Causes of Roof Leaks

As roofing materials become more advanced, residential roofs are lasting longer and longer. But at some point, especially in wet climates like the Pacific Northwest, damage may lead to a leaky roof. Even a metal roof system, if properly installed, can have a water leak or two if sealants break down.

When a leak occurs it can be hard to determine where it is coming from. Once a small leak starts, water can travel in many directions. If you notice a spot in your ceiling, it doesn’t mean it’s necessarily directly above the stain. If left unattended, however, it could do a lot of damage to your home.

Here are some common reasons for roof leaks and what you can do to minimize water damage.

Ice dams

Walk around the boundary of your home and check to see if there have been any ice accumulation. When water freezes, it expands. If the gutters are clogged with debris and water is allowed to fill the gutters, it could back up into your shingles. When it freezes, that ice could actually lift your shingles. When the ice melts, it could leak directly into your home.

Then it refreezes, lifting the shingles, and more water is allowed in when it melts. The best way to keep this from happening is to clean your gutters when all of the leaves have fallen. Depending on the weather, it might make sense to hire a professional. They have all of the proper tools and safety gear to get the job done right.

Cracked or missing shingles

Many roofs in Oregon and Washington are using composite asphalt shingles. They are more durable than the 3-tab shingles that were so common decades ago. However, when bad weather strikes, your roof can take a real beating. Individual shingles may need to be repaired or replaced.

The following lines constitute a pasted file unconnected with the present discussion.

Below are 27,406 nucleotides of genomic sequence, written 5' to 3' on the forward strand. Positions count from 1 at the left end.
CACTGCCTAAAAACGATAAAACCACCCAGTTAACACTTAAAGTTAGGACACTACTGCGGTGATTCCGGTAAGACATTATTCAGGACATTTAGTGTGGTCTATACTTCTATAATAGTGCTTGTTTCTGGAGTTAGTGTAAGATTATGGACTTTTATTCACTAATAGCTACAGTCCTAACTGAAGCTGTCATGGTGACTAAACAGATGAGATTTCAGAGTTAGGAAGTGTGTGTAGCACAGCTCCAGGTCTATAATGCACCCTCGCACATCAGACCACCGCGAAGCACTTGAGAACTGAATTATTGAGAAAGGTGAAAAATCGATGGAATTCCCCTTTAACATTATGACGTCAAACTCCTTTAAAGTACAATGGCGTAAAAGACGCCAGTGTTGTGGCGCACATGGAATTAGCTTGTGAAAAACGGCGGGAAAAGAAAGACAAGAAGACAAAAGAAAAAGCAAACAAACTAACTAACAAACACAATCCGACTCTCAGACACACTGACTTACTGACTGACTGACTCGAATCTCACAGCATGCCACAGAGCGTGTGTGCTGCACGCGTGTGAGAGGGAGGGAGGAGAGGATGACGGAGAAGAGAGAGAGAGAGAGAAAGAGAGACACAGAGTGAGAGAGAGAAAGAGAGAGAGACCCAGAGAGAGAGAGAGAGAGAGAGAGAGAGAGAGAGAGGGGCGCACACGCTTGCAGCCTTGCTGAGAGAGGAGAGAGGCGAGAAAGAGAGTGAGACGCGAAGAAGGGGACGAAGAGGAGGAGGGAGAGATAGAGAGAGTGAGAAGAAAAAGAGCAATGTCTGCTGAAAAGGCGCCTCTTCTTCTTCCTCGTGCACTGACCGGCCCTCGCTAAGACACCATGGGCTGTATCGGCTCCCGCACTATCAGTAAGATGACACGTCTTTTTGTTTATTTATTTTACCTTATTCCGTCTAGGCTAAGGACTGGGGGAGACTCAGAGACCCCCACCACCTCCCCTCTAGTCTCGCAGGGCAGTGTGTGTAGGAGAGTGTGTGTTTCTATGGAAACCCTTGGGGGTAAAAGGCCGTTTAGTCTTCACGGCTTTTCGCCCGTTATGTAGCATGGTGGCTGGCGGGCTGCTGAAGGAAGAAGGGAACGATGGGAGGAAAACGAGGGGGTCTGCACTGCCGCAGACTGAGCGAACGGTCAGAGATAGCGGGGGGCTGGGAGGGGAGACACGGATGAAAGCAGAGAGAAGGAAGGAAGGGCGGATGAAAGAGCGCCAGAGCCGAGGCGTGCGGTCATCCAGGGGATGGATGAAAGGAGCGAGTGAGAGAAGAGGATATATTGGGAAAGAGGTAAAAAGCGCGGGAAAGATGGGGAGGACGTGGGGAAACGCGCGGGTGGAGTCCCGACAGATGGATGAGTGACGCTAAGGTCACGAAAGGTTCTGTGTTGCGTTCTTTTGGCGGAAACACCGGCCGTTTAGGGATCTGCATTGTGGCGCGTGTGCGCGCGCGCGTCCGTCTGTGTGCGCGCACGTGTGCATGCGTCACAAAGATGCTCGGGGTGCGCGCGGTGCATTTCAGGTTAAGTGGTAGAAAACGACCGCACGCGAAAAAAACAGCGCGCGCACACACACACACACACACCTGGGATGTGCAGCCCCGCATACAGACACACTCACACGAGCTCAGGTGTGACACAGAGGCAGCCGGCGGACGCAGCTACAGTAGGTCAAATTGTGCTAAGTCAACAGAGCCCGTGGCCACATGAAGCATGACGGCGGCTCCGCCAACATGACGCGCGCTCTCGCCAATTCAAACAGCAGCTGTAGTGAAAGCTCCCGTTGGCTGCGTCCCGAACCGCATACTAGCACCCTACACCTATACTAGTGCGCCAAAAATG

After severe weather, make sure you check your roof for any cracked or missing shingles that have been damaged. All it takes is one misplaced shingle for a small leak to start. If you notice any damage, make sure you get an inspection by an experienced roofing contractor. You may only need to replace a shingle or two.

Damaged Flashing

Flashing is used around chimneys, roof vents, or skylights to protect the areas where the roofing has been interrupted. If improperly installed, rainwater can leak directly into the home. In the case of a chimney or vent, it may not be detected until it’s too late. If you start to see mold or mildew on your walls, there is a serious problem.

Make a visual inspection of those areas every few months to make sure they are in good shape. If the flashing has pulled away, call a seasoned roofing professional to fix the issues and inspect any damage. It could be the difference between new flashing and having to replace all of the drywall in a room or two.

The best way to prevent an unexpected roof leak is to stay on top of regular roof maintenance. If you notice anything out of the ordinary, contact the experts at Warner Roofing to help. We will repair it or advise you on other steps that need to be taken to protect your home, so contact us today!

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